We Leadership by Paul Otte
Ross Leadership Institute Press, 2015. ISBN: 978-0986215902, 288 pp. $20.95.
Leadership is an important and compelling topic as well as a difficult concept and practice, as evidenced by numerous academic writings and popular books focused more on individual leaders and their successes than on the organizations they lead (and the failures that they go through before becoming successful).
This book is a refreshing and important contribution to the writings on leadership. It is one that goes beyond the popular success stories and challenges academic notions of leaders and leadership. In doing so, it provides the grounds for further research on the importance of teams, organization, and the “we” mentality—embedded perhaps nowhere more than in the Marine Corps—and illuminates practical examples and behaviors useful for understanding the dynamics underlying the links between leadership, initiative, and innovation and teaching future generations of “we leaders” as well as “we organizations.”
Why is “we leadership” important? Dr. Otte discusses some of the rhetorical, semantic, and psychological underpinnings of the idea of replacing “me” with “we” and how this can help to foster organizational benefits such as retention, morale, initiative, and work satisfaction. He discusses four cases of organizations exhibiting “we” thinking and leadership: the U.S. Marine Corps, the Ohio Wesleyan soccer team, Donatos Pizza, and Worthington Industries; and through their examples, he provides suggestions on how organizations can build more of a we mentality—through recognizing, rewarding, and engaging their people. Even in the chapters not about the Marine Corps per se, Dr. Otte’s background in (and passion for) the Corps and its values come through. The book also has a set of additional appendices and suggestions for how to develop a we-leadership- and maneuver-based philosophy and culture within organizations.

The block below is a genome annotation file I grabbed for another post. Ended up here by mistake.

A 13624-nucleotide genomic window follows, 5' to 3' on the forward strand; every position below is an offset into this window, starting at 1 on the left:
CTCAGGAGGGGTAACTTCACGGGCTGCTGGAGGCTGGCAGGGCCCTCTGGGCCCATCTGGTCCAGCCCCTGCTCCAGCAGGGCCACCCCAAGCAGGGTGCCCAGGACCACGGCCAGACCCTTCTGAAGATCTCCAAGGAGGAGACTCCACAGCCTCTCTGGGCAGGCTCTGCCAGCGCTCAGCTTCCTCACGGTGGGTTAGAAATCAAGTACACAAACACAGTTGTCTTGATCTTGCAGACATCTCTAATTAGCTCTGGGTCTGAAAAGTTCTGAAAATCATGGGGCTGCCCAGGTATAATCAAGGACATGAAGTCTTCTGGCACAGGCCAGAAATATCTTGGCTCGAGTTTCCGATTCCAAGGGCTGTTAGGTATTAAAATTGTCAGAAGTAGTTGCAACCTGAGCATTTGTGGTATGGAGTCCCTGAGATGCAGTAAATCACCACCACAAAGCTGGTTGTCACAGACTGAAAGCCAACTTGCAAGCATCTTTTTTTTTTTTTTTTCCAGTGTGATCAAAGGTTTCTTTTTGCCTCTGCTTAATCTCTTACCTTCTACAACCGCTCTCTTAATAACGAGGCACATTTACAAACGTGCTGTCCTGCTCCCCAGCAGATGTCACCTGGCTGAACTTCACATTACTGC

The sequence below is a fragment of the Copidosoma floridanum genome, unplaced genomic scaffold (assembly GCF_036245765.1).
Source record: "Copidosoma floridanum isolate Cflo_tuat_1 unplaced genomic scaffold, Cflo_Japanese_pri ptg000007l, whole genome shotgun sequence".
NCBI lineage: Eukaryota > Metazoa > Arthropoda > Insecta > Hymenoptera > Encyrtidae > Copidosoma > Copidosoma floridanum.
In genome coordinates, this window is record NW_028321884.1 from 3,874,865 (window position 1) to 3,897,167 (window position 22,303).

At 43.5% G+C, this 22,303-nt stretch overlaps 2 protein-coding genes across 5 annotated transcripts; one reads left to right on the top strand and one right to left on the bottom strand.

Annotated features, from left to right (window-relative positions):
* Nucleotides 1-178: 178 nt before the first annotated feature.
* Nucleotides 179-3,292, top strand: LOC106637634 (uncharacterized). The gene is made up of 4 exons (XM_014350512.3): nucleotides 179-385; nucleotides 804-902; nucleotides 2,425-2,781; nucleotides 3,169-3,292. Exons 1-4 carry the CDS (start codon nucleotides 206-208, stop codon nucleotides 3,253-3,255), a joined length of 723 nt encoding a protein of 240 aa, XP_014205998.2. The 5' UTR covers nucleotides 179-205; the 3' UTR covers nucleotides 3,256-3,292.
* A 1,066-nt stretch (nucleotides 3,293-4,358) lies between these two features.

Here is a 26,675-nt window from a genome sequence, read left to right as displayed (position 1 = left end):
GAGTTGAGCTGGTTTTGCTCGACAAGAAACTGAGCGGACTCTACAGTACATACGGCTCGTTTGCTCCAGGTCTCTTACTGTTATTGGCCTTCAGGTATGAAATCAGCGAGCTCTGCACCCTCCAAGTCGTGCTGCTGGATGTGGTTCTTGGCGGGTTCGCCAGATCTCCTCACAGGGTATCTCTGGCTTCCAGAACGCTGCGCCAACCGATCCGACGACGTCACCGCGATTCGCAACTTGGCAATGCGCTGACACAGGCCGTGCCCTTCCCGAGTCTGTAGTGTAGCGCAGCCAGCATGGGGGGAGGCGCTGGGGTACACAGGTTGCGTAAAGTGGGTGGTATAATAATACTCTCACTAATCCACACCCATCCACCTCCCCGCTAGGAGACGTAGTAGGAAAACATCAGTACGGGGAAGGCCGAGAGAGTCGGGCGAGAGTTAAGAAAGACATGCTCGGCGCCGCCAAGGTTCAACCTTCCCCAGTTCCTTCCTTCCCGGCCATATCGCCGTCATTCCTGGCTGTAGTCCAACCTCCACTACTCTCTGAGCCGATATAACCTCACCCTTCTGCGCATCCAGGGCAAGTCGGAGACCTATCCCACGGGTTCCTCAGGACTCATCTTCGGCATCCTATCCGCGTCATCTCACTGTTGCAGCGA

Marines are, of course, familiar with the tales and practices of leaders who put others before themselves, exemplified, for instance, in the story about Gen James N. Mattis taking duty so that other Marines could be with their families during the holidays or in the practice of “officers eat last”—stories and practices that help motivate, inspire, and mentor future generations.
There is something important here for the rest of the world to learn, as the we mentality can have quite important organizational benefits for the long-term adaptations and innovations of an organization. Most organizations, as they age and grow, have difficulties remaining innovative, as many mechanisms and dynamics work against the effort (e.g., the growth of individual and organizational inertias). Rules and bureaucracies, while often necessary for managing an organization, tend to suffocate creativity and the ability to change, and leave little room for different or disruptive thinking. Organizations can also be stuck in what scholars call a competency or success trap; doing what they are good at tends to reinforce continuing specialization. For organizations to survive and adapt in the long run, they need to develop a capability to experiment, disrupt, and explore new ways of thinking and doing. There are many organizational and strategic parts to the story of maintaining adaptability, and the ideas and practices of we leadership are an important part of the puzzle. For example, the de-emphasis of hierarchy can help to unleash initiative and insight throughout the organization. A we mentality also can help encourage a long-term perspective (thinking about what is good for the team and the organization in the long run, not just for individual members short term).